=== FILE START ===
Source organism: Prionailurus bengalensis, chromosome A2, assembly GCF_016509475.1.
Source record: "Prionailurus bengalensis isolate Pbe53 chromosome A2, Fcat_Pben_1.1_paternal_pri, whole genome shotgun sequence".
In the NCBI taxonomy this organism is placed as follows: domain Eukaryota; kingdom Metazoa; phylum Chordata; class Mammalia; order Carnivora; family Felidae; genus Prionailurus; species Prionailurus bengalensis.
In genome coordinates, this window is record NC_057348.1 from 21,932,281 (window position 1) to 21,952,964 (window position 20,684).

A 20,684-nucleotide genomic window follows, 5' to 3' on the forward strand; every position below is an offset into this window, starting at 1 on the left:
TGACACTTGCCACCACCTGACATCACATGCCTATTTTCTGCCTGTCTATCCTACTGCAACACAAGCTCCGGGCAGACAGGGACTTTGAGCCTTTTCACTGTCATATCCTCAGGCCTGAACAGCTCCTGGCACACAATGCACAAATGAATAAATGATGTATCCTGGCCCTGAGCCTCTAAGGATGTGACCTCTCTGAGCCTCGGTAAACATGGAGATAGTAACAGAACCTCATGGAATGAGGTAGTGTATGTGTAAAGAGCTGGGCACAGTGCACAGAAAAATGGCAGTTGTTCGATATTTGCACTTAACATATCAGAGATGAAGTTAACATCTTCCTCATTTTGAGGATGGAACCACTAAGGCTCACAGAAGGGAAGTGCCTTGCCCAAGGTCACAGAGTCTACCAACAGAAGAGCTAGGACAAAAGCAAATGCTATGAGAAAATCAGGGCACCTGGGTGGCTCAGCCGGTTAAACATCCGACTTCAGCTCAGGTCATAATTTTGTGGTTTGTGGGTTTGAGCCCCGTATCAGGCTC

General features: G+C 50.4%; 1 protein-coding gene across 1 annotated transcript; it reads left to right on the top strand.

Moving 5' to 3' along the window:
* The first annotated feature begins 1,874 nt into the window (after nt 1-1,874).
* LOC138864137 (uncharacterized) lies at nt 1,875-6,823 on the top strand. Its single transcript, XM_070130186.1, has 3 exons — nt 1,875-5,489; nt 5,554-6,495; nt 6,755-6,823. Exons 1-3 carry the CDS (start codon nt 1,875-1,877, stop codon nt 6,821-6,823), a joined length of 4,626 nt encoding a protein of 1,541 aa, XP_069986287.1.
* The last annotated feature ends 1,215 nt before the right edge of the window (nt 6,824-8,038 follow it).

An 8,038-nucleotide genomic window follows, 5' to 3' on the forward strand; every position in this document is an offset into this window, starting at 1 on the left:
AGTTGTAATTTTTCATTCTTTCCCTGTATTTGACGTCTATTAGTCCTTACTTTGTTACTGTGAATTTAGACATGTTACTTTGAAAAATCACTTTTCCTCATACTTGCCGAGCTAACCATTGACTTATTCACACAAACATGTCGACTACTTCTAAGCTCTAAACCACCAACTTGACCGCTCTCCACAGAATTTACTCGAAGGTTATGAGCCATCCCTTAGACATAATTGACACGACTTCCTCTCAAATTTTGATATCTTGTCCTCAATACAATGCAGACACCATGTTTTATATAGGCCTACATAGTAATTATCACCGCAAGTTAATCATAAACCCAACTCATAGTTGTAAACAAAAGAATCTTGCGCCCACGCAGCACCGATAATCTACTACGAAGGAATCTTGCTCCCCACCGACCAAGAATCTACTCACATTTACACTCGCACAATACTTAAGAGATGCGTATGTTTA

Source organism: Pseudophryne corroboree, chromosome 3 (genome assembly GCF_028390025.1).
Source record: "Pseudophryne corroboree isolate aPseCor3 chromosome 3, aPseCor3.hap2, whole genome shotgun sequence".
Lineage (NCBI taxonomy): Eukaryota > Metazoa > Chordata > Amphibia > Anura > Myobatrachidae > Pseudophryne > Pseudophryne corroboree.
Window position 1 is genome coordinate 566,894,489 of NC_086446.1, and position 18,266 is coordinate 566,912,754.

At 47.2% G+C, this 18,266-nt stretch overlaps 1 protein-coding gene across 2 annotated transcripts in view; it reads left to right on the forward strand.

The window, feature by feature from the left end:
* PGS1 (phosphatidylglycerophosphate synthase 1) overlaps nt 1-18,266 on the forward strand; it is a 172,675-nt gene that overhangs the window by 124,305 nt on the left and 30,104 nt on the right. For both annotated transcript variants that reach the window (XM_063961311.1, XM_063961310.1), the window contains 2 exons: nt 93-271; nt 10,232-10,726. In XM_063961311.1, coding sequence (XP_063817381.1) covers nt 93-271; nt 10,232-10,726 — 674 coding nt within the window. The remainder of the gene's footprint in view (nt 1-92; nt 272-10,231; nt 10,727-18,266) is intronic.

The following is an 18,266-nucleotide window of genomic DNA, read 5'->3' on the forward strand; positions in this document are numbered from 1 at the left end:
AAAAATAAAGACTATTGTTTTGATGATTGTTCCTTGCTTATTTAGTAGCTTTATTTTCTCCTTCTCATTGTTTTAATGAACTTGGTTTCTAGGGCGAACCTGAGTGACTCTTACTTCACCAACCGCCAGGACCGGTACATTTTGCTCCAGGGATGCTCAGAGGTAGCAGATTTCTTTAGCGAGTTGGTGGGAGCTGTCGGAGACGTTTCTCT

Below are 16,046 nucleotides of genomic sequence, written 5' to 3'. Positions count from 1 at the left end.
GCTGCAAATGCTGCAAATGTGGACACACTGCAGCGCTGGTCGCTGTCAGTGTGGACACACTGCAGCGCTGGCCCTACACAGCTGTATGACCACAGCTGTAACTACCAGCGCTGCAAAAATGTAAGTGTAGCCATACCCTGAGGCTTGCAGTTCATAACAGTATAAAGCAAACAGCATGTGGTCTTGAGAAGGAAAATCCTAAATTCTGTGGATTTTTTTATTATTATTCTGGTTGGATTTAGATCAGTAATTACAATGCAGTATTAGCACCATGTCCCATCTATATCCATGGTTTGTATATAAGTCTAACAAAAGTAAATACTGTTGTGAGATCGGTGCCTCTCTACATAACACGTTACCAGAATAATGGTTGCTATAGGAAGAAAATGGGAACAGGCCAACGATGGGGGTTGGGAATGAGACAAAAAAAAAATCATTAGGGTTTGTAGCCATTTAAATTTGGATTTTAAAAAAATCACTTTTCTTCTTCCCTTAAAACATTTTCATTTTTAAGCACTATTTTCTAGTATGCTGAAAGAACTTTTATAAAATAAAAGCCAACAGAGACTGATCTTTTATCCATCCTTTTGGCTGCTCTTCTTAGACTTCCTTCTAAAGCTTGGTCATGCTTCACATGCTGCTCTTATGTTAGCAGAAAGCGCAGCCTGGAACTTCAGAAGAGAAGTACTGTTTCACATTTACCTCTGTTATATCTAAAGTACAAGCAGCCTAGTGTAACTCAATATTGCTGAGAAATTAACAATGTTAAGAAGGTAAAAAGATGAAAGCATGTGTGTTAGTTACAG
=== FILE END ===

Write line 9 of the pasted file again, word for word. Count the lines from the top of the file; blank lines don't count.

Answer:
* The first annotated feature begins 1,874 nt into the window (after nt 1-1,874).